If a friend is depositing (transferring) cash into my bank account in parts, is that considered structuring? To be more specific, he is waiting on specific amounts and deposits whatever is on hand. First transfer/deposit was 5k. The second transfer/deposit would be around the same amount as well, nor will it be the last. And yes, the money is being withdrawn from my end.

In short, does structuring involve others depositing cash in your account in parts? Keep in mind that the amount might exceed 10k without being withdrawn.

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    I do not mean to be pedantic, but can you specifically describe the transfer? I ask because you use the word cash but you also use the word transfer. Is he walking into your bank with a wad of $100 bills? Or is he doing this via check or online transfer? – JTP - Apologise to Monica Nov 10 '16 at 11:53
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    When you withdraw the money what do you do with it? And do you withdraw it as cash, check, or something else? – mhoran_psprep Nov 10 '16 at 12:08
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    Yes, you're going to be caught for certain. – Fattie Nov 10 '16 at 12:10
  • @joetaxpayer He basically walks into my bank and deposits cash into my account. – Shadi Nov 10 '16 at 15:46
  • @mhoran_psprep I only withdrew the first 5k for monthly expenses. I'm not planning on withdrawing everytime he deposits. Yes I withdraw it as cash – Shadi Nov 10 '16 at 15:47

See "Structuring transactions to evade reporting requirement prohibited."

You absolutely run the risk of the accusation of structuring. One can move money via check, direct transfer, etc, all day long, from account to account, and not have a reporting issue. But, cash deposits have a reporting requirement (by the bank) if $10K or over. Very simple, you deposit $5000 today, and $5000 tomorrow. That's structuring, and illegal.

Let me offer a pre-emptive "I don't know what frequency of $10000/X deposits triggers this rule. But, like the Supreme Court's, "We have trouble defining porn, but we know it when we see it. And we're happy to have these cases brought to us," structuring is similarly not 100% definable, else one would shift a bit right."

You did not ask, but your friend runs the risk of gift tax issues, as he's not filing the forms to acknowledge once he's over $14,000.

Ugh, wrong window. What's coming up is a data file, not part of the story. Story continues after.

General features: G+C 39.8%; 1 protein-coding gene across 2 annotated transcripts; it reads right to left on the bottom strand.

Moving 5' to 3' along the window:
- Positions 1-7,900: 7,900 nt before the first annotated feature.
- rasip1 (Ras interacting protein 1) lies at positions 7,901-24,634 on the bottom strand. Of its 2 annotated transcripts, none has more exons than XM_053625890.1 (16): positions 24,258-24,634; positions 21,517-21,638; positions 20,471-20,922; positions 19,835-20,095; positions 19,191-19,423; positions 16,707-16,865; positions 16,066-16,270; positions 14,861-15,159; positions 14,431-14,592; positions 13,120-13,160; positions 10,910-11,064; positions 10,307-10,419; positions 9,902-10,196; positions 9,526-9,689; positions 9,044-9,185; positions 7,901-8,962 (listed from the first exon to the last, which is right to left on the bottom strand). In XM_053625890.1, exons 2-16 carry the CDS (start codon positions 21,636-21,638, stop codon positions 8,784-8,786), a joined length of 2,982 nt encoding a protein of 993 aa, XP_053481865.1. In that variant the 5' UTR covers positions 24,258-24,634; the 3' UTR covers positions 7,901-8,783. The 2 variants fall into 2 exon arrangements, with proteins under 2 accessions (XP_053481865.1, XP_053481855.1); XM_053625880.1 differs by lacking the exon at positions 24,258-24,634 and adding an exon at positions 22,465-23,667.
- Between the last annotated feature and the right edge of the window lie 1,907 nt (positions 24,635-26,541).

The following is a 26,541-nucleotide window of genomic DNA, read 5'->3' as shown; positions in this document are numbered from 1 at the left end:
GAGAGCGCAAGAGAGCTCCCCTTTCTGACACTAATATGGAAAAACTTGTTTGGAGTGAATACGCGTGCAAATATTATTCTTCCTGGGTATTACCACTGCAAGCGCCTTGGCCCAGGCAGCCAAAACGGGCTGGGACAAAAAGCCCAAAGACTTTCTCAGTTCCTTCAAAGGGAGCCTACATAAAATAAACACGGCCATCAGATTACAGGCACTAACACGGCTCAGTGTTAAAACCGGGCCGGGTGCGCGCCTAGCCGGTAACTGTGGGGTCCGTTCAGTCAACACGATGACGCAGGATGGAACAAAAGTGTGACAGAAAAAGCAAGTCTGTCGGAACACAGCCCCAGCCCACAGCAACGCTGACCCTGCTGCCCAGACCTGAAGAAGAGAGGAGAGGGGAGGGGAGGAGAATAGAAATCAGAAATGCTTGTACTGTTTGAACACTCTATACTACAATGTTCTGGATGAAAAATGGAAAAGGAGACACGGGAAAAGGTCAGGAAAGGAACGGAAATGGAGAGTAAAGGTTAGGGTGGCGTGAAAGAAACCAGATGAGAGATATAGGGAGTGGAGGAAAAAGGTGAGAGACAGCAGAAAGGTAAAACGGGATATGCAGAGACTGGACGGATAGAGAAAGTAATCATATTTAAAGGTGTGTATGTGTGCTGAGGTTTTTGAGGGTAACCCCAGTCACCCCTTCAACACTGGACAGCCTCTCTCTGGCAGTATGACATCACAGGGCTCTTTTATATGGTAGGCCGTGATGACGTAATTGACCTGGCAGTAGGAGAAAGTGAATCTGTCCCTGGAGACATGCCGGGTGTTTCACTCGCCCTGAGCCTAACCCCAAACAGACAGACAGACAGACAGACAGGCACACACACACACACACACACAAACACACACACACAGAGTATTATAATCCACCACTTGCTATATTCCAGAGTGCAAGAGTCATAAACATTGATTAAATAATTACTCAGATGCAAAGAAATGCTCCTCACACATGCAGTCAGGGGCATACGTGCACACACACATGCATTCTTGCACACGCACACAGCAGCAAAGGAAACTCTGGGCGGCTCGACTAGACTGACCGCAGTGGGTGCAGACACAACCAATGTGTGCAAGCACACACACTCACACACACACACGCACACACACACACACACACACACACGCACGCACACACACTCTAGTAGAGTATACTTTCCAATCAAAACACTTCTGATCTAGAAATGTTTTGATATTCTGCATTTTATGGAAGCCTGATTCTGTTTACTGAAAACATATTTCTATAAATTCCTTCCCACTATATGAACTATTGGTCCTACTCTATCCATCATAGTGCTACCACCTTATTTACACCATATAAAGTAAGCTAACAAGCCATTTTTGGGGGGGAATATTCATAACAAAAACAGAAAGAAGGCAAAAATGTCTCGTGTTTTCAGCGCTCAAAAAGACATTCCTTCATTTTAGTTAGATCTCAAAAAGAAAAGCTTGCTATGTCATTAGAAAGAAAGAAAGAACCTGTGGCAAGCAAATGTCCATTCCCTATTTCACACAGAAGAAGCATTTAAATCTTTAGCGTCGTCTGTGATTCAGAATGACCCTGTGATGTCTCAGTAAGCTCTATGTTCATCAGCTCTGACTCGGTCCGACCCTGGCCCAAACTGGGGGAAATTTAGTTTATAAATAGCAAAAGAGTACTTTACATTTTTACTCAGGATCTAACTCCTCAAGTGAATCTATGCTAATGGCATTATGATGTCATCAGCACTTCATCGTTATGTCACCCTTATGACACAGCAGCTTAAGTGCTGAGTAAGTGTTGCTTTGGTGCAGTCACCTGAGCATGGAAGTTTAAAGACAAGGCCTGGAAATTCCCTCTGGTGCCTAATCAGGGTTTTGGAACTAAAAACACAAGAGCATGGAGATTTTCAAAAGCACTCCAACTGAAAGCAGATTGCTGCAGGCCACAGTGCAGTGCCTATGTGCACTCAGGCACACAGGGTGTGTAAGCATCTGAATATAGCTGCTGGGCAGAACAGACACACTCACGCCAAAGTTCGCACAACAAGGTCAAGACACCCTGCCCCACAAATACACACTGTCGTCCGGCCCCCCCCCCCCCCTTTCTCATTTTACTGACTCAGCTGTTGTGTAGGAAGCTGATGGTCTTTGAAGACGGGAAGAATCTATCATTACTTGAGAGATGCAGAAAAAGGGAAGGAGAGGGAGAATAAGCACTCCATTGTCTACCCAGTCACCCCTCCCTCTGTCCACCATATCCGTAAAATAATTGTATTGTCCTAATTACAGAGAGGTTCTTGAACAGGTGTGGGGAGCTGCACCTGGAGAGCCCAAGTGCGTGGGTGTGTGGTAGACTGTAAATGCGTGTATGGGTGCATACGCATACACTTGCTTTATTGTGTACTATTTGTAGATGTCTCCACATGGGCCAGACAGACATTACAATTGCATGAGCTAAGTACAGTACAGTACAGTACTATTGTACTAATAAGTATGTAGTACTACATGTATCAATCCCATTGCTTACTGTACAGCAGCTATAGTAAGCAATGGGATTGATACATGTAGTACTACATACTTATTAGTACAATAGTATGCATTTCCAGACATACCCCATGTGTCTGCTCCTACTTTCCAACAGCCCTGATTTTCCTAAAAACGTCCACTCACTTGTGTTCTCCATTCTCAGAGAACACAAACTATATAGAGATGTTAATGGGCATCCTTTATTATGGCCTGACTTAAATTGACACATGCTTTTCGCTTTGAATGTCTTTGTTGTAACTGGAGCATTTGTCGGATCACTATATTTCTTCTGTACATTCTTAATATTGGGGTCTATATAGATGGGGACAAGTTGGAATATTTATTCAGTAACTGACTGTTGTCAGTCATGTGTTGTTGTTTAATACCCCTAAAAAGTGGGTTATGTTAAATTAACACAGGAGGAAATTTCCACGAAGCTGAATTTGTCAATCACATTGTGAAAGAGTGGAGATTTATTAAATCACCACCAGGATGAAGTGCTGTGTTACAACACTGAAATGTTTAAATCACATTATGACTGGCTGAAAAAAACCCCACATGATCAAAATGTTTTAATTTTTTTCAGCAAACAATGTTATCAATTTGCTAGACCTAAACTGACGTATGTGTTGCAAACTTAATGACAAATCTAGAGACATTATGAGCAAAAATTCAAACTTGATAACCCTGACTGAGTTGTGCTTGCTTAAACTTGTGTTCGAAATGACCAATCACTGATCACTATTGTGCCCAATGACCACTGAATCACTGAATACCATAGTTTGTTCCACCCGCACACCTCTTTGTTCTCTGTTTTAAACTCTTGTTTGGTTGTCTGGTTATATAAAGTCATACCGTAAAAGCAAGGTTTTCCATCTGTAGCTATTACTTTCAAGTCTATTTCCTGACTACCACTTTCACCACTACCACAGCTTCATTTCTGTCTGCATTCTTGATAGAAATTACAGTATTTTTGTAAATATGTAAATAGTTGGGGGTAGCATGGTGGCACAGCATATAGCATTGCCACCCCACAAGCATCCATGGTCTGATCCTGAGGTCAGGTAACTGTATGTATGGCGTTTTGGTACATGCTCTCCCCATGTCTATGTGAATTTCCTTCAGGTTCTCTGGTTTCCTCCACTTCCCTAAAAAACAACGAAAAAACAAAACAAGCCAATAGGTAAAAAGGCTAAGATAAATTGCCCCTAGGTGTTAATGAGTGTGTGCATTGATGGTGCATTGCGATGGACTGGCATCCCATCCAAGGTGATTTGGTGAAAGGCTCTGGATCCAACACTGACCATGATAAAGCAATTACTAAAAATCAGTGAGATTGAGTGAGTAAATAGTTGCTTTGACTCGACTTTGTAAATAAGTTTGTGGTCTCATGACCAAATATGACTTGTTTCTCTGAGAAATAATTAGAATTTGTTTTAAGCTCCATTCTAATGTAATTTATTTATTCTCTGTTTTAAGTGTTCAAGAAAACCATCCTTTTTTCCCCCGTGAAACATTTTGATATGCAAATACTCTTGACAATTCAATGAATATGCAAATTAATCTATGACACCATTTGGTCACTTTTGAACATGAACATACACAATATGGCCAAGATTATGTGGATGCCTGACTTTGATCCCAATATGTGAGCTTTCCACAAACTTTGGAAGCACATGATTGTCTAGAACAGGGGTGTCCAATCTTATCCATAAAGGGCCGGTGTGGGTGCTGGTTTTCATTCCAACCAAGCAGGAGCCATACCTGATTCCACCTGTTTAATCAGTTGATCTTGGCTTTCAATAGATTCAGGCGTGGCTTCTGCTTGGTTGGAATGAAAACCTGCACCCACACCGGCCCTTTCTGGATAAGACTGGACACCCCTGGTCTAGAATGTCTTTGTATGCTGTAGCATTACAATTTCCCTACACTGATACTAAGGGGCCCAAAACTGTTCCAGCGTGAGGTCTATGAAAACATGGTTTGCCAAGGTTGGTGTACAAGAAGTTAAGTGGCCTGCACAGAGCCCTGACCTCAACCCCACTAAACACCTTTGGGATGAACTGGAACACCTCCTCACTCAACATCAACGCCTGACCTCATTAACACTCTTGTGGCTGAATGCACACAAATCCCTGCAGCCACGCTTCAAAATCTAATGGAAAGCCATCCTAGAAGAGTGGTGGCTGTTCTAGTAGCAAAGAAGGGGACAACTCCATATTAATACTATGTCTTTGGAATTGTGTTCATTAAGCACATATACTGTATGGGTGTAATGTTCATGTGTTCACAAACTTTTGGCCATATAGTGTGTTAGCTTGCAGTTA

Structuring, as noted in another answer, involves breaking up cash transactions to avoid the required reporting limits.

There are a couple of important things to note.

  1. Your bank is required to report transactions that exceed the limit ($10k, if my memory serves)
  2. Your bank may at its discretion report smaller transactions that appear to be questionable
  3. Simply reporting the transaction does not automatically bring any enforcement action unless other activities warrant more scrutiny

And, the biggest caveat - there have been many cases of perfectly legitimate transactions that have fallen foul of the reporting requirements. One case springs to mind of a small business that routinely deposited the previous day's receipts as cash, and due to the size of the business, those deposits typically fell in the $9,000-$9,500 range. This business ended up going through a lot of headaches and barely survived. Some don't.

A single batch of transactions, if it is only 2 or 3 parts and they are separated by reasonable intervals, is not likely in and of itself to be suspicious. However, any set of such transactions does run the risk of being flagged.

In your case, you also run afoul of the Know Your Customer rules, because it's not even you depositing the cash - it's your friend. (Why can your friend not simply write you a check? What is your friend doing with $5k of cash at a time? How do you know he's not generating illegal income and using you to launder it for him?) Were I your bank, you can be very certain I'd be reporting these transactions. Just from this description, this seems questionable to me.

IRS seizes millions from law-abiding businesses


There's a difference between your street level drug dealer sending you sales proceeds of $20,000 in $5,000 increments to avoid sending you $10,000 or $20,000 at once to avoid the scrutiny of a government agency that might not be thrilled with your business venture, and a tire shop paying a wholesaler $5,000 each time funds are available up to the amount owed of $20,000.

The former is illegal for a few reasons, and the latter is business as usual.

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    And yet, I witnessed first hand how a bank wasn't happy with regular $5000-$9000 cash deposits. If this is a legit business, I strongly recommend they talk to the branch manager and discuss the best way to make such deposits. My own advice would be to accrue the funds and deposit $10K+ each time acknowledging that you know the paperwork will be submitted, and not risk being accused of structuring. Last, if I were the wholesaler, I'd ask why the tire shop can't deposit the money and write me a check. – JTP - Apologise to Monica Nov 12 '16 at 15:01

In the Anti-Money Laundering World ( AML) , structuring consists of the division ( breaking up) of cash transactions, deposits and withdrawals, with the intent to avoid the Currency Transaction Reporting ( CTR) filings. In your case the issue is not structuring but the fact that you have another person ( unknown to the bank) depositing cash , event if it is above the CTR threshold, for you to withdraw later .

The entire scenario raises a lot of questions.

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